What Christians Can Gain From Traveling the World

Peter Grier caught the travel bug at an early age. But as he journeyed off to destinations across Europe, North Africa, and the Middle East, he began pondering the relationship between his Christian faith and his wanderlust: Does God really want us spending time and money on travel for its own sake, apart from any missionary or evangelistic motivation? In Travel: In Tandem with God’s Heart, Grier—who works with students at several Irish universities as a Christian Unions team leader—walks through a Christian approach to travel. Andrew Wilson, an avid hiker and author of Here I Walk: A Thousand Miles on Foot to Rome with Martin Luther, spoke with Grier about his adventures abroad and how they have deepened his faith.

What drove you to start exploring the world?

I grew up in Belfast during the 1980s and ’90s. It was a troubled spot with much violence, and I lived through it all. Because so few people wanted to come to a country that was so divided, it was very monocultural.

It was also monocultural in another way: It was one of the largest evangelical Christian populations in the world, certainly in Europe. I grew up in a Bible-believing household, got taught the Bible from a young age, and experienced the privilege of the community there establishing me in my faith. It was only when I went off to university in Nottingham that I started to meet people of different worldviews and upbringings. That was a great challenge and a great turning point in my life of faith. Since then I’ve worked with various Christian unions to help students of faith maintain their belief and explain it to the world.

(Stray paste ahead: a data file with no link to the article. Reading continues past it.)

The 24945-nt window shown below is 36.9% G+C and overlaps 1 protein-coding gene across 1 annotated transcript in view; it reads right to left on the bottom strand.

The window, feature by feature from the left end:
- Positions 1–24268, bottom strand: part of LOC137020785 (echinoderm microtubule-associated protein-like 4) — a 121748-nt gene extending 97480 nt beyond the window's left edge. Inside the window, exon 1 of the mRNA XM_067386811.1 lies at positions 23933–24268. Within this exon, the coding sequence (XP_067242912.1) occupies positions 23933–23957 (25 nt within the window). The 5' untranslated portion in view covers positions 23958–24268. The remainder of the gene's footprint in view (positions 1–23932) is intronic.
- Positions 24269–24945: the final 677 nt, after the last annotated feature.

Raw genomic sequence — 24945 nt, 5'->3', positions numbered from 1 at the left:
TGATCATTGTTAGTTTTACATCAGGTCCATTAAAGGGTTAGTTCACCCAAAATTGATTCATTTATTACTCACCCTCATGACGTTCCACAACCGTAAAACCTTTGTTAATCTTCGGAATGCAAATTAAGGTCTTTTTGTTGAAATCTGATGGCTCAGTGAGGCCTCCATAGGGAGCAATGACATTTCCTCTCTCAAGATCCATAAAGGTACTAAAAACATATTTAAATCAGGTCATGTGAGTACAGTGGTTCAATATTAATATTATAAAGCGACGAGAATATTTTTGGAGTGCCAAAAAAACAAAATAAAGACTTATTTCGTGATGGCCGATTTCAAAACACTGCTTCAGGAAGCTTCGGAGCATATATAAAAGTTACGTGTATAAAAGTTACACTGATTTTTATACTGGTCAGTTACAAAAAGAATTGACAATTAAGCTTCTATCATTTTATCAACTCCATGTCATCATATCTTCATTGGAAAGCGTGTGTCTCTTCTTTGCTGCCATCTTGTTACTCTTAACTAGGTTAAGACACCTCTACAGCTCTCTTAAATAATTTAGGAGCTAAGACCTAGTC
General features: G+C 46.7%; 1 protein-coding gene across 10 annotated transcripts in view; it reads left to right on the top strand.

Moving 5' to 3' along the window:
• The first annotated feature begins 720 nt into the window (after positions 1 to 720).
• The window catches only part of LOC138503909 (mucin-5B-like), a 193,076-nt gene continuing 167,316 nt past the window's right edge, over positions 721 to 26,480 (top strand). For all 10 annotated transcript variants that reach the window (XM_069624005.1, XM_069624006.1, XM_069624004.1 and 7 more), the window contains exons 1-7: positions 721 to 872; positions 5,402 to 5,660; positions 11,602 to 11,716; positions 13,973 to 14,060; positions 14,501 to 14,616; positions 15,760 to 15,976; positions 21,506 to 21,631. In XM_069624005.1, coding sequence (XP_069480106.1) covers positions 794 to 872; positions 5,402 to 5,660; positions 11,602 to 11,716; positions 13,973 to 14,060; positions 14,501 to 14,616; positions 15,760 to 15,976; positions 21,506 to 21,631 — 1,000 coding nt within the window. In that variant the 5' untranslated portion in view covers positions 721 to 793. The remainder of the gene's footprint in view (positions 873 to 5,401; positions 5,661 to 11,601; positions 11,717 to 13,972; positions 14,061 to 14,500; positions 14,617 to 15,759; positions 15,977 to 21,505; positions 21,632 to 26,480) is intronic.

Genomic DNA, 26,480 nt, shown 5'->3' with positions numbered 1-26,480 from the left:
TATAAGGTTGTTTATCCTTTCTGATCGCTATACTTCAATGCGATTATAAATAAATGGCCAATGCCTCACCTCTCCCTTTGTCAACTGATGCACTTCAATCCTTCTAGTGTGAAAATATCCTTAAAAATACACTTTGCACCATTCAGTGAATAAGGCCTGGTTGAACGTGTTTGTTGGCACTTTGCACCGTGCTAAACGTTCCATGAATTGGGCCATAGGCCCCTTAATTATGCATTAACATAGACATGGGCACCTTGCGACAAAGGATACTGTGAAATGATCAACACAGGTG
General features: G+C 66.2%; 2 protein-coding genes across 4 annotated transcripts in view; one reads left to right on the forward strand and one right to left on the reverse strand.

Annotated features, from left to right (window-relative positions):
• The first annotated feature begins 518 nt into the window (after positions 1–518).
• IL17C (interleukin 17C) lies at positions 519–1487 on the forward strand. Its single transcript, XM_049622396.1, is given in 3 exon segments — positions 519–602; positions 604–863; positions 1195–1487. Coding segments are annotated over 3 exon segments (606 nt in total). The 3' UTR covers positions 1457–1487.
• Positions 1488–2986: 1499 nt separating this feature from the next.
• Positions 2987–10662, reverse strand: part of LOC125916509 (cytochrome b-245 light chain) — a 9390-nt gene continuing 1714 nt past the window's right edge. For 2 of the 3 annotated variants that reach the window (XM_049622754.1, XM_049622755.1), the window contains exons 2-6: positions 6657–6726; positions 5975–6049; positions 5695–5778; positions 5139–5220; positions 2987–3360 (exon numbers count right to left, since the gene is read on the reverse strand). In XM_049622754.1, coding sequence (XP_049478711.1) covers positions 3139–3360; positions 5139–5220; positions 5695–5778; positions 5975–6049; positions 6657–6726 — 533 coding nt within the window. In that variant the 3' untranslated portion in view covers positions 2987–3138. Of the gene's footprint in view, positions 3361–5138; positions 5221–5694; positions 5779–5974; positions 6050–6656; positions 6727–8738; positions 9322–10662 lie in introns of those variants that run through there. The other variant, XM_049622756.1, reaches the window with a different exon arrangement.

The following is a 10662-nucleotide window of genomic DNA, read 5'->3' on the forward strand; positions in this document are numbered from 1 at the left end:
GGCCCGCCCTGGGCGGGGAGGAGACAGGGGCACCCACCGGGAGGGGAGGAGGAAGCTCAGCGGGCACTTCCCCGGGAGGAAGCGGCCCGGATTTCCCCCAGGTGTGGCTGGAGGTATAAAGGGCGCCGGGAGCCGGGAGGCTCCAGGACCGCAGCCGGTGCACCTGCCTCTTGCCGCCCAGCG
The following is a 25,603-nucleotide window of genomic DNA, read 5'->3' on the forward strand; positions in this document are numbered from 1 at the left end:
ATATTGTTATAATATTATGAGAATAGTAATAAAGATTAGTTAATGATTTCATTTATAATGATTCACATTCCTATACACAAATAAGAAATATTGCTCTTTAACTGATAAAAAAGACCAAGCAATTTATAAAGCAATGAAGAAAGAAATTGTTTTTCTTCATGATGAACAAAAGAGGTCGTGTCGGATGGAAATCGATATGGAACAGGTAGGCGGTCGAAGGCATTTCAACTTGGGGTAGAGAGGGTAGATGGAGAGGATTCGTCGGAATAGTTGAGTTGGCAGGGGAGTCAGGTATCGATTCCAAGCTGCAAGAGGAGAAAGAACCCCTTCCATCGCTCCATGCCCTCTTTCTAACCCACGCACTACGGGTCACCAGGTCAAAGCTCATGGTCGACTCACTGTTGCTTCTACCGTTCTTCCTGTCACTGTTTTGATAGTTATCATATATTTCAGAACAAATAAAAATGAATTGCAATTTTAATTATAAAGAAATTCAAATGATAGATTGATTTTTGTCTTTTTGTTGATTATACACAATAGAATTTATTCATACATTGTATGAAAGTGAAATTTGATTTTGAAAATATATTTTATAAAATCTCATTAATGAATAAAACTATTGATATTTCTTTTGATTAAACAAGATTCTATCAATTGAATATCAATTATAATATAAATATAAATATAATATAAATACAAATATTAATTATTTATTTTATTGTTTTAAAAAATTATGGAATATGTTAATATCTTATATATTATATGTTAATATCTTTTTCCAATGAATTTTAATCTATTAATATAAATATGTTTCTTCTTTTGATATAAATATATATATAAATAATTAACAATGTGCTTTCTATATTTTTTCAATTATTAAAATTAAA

I was traveling a lot—mostly by car— for my job, and I kept hearing that it was a waste of time to be spending so much time on the road. Which got me thinking: How can it be useful for my life of faith? At the time, I was also living with a final-year student at the university, a great friend. He decided when he was finished that he would fly to New Zealand and cycle back to Ireland over the course of a year. When his parents found out, they called me and told me I had to stop him, that the trip would perhaps destroy his faith, and besides it would be a waste of time. At the same time, my friend came to me and asked me to convince his parents that the trip was a good idea.

And so I suppose I’m writing the book for people like him. I wanted to explore how travel can help our faith.

Where did traveling begin for you?

My first independent travel experience was at age 16, heading off in the summertime with an evangelical mission on the beaches of Belgium. I remember being stopped on the train on the way back by the Belgian police; they asked where my guardians were and told me I wasn’t supposed to be traveling alone!

That was one of the many experiences that gave me the confidence to travel the world. I also have a sister who lives in Africa and just married a man from Vanuatu; another sister has lived in various places including Brussels. I have a heart for mission and try to get away each summer with mission groups, but I also travel on my own to explore various cultures less impacted by Christianity.

Tell me about some of the highlights and disappointments of your world travels.

On one of my early trips to North Africa, I did a home-stay with local family who spoke only Arabic. I was petrified to begin with. But I was able to stay in their house and eat with them. The father ran a stall at the local market, and I got to see the how he interacted with both locals and tourists. Those are the joys you look back on.

I remember a student who stayed with us in Ireland for a month and spent his first eight days hanging out in his room Skyping people back home in Taiwan. I finally knocked on his door and said, “You’ve got one month to explore Ireland: Why haven’t you left the house yet?” He replied, “Oh, I’m waiting for good weather.” That pretty much sums up how I traveled to begin with, waiting for and chasing picture book experiences instead of learning to make the most of every situation. I had to learn to adapt.

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Source: Christianity Today